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EU still without agreement on waiving patents for COVID-19 vaccines

We have too few vaccine doses worldwide, as demand far exceeds the supply. Therefore, we should explore without any prejudice all options that would bring us more products, said Michael Roth, deputy head of German diplomacy responsible for European affairs, commenting on the ongoing discussion on the COVID-19 vaccine patent release.

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“The problem is that we should increase production. We need to protect supply chains,” he assessed. Emer Cooke, the director of the European Medicines Agency (EMA), presented a similar stance.

The whole issue was presented in a completely different light by the Portuguese media, reporting on the Saturday’s European Council summit in Porto, Portugal. According to the Observador broadcaster, European Council President Charles Michel announced shortly before the summit that an agreement had been reached among EU authorities and member states to discuss a “concrete proposal” to suspend the vaccine patent. However, during the press conference at the end of the meeting, the European Commission head Ursula von der Leyen stated that the discussion was still ongoing.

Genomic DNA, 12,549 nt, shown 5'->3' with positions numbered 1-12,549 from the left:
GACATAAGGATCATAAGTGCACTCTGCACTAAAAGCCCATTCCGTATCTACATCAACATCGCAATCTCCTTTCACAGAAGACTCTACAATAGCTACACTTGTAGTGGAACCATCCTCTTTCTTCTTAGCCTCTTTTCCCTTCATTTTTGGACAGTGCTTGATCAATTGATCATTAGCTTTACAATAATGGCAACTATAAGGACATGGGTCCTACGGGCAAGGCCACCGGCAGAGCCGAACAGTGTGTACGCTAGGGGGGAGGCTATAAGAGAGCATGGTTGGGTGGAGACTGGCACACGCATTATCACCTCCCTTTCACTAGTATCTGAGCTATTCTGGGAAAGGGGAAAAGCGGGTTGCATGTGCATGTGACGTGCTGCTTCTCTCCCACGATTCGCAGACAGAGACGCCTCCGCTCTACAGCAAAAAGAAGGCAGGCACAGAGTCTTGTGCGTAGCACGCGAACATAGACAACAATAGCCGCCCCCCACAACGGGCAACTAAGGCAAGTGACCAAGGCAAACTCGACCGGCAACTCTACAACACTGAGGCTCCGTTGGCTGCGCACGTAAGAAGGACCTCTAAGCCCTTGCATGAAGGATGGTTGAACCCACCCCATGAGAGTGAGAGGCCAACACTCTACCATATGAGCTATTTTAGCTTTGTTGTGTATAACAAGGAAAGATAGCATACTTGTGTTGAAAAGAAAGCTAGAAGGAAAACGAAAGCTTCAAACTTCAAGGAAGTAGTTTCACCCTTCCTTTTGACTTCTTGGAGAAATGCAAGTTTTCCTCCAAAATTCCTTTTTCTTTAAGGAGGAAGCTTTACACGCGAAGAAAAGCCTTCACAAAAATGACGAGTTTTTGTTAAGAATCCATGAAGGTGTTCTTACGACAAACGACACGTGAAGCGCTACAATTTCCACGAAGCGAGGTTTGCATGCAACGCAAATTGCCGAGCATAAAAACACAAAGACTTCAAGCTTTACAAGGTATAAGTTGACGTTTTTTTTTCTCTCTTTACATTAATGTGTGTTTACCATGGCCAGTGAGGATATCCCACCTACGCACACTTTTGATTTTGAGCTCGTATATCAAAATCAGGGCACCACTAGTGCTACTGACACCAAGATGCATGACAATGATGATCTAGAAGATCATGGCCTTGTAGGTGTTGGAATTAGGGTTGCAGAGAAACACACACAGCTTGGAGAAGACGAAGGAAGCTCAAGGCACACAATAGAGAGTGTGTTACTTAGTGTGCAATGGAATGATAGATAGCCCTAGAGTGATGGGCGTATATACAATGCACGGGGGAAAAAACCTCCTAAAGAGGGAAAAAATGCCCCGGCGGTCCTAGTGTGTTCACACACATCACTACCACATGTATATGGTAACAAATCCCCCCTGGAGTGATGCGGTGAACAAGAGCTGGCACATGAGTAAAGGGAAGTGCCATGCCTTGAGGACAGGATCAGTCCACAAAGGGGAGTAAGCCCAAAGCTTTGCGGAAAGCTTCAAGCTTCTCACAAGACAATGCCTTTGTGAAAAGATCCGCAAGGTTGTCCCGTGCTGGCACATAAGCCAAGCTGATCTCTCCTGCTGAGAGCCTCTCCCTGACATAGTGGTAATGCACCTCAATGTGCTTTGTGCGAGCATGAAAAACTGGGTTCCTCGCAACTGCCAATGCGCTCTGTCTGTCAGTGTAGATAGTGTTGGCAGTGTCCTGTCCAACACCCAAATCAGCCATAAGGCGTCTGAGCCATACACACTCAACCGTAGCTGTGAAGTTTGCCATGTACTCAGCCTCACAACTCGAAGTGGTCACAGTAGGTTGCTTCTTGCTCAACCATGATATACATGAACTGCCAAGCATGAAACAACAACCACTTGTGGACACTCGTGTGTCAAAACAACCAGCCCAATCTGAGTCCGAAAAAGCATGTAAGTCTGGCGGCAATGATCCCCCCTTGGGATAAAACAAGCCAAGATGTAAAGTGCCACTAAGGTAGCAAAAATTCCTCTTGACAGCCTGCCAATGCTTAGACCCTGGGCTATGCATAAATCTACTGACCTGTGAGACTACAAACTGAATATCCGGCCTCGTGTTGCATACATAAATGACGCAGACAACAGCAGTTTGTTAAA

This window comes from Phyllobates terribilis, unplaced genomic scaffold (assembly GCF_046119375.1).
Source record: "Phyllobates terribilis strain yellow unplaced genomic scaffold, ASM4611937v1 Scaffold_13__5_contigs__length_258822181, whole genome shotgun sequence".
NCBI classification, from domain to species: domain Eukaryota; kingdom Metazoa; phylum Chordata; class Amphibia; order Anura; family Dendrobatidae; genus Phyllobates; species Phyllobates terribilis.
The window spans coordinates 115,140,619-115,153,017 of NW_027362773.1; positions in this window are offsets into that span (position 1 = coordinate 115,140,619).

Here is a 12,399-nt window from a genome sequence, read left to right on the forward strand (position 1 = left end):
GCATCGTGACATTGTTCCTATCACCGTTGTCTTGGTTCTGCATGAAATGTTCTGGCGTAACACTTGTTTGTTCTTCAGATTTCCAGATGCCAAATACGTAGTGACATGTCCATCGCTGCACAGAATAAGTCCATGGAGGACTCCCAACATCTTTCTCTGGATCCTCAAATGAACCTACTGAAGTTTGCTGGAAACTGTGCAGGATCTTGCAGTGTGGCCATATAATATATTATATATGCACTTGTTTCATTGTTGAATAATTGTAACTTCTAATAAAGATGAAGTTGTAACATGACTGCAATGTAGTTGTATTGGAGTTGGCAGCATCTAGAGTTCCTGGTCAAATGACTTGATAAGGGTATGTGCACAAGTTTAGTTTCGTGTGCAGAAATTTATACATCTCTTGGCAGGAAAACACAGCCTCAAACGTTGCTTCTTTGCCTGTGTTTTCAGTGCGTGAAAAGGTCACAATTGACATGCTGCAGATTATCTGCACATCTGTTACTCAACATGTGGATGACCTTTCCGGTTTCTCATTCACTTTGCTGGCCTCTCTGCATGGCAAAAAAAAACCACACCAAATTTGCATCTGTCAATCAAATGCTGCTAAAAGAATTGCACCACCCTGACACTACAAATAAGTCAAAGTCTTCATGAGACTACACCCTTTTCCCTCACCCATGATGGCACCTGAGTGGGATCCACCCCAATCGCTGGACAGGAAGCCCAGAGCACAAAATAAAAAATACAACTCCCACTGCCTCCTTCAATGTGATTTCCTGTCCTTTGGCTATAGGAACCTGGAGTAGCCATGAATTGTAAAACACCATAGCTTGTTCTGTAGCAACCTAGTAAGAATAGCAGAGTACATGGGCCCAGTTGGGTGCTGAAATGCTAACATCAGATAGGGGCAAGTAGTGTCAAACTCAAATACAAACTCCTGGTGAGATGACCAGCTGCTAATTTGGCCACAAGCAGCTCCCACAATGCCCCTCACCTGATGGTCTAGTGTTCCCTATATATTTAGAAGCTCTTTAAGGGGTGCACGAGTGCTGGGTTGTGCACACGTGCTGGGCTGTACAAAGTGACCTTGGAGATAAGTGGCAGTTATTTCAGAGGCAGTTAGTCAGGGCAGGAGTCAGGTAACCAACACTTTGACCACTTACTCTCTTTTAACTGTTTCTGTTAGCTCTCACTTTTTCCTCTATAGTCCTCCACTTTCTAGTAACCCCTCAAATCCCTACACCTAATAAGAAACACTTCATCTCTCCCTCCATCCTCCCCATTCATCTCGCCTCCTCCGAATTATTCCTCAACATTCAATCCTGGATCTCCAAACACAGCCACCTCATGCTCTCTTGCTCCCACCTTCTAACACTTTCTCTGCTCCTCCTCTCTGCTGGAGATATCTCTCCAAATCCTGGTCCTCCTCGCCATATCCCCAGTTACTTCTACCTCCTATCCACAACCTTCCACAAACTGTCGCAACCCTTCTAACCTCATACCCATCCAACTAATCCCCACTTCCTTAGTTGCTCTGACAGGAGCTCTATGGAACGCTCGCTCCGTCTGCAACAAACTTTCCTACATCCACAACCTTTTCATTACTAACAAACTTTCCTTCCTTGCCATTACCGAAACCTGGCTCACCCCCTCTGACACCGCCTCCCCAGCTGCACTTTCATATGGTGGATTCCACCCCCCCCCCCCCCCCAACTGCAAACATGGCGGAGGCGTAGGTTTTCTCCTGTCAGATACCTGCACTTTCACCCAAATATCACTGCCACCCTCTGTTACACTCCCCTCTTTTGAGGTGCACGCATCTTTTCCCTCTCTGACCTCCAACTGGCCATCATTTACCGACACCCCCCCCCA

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Vaccine patents waiver – a bone of contention

Earlier in May, the US President Joe Biden expressed support for a waiver of World Trade Organization (WTO) rules in the context of suspension of pharmaceutical companies’ intellectual property rights to COVID-19 vaccines. This idea has been pushed forward by India and South Africa for many months. Such a solution would enable the production of preparations against the coronavirus in developing countries, where access to the vaccine is currently very limited.

The German Chancellor Angela Merkel turned out to be the biggest opponent of the idea, stating that as a result of the suspension of vaccine patents, China may take advantage of the situation by adopting the knowledge and technology for the production of modern preparations against COVID-19. EC head Ursula von der Leyen also has doubts regarding the idea.

In turn, analysts from the Brussels-based economic intelligence company Eurointelligence suggested that the reason Germany rejected the release of patents is to defend the interests of its own companies such as BioNTech and CureVac.

Meanwhile, according to information from the Politico website, the social democrats, the Green party and the left in the European Parliament want to vote on this issue.

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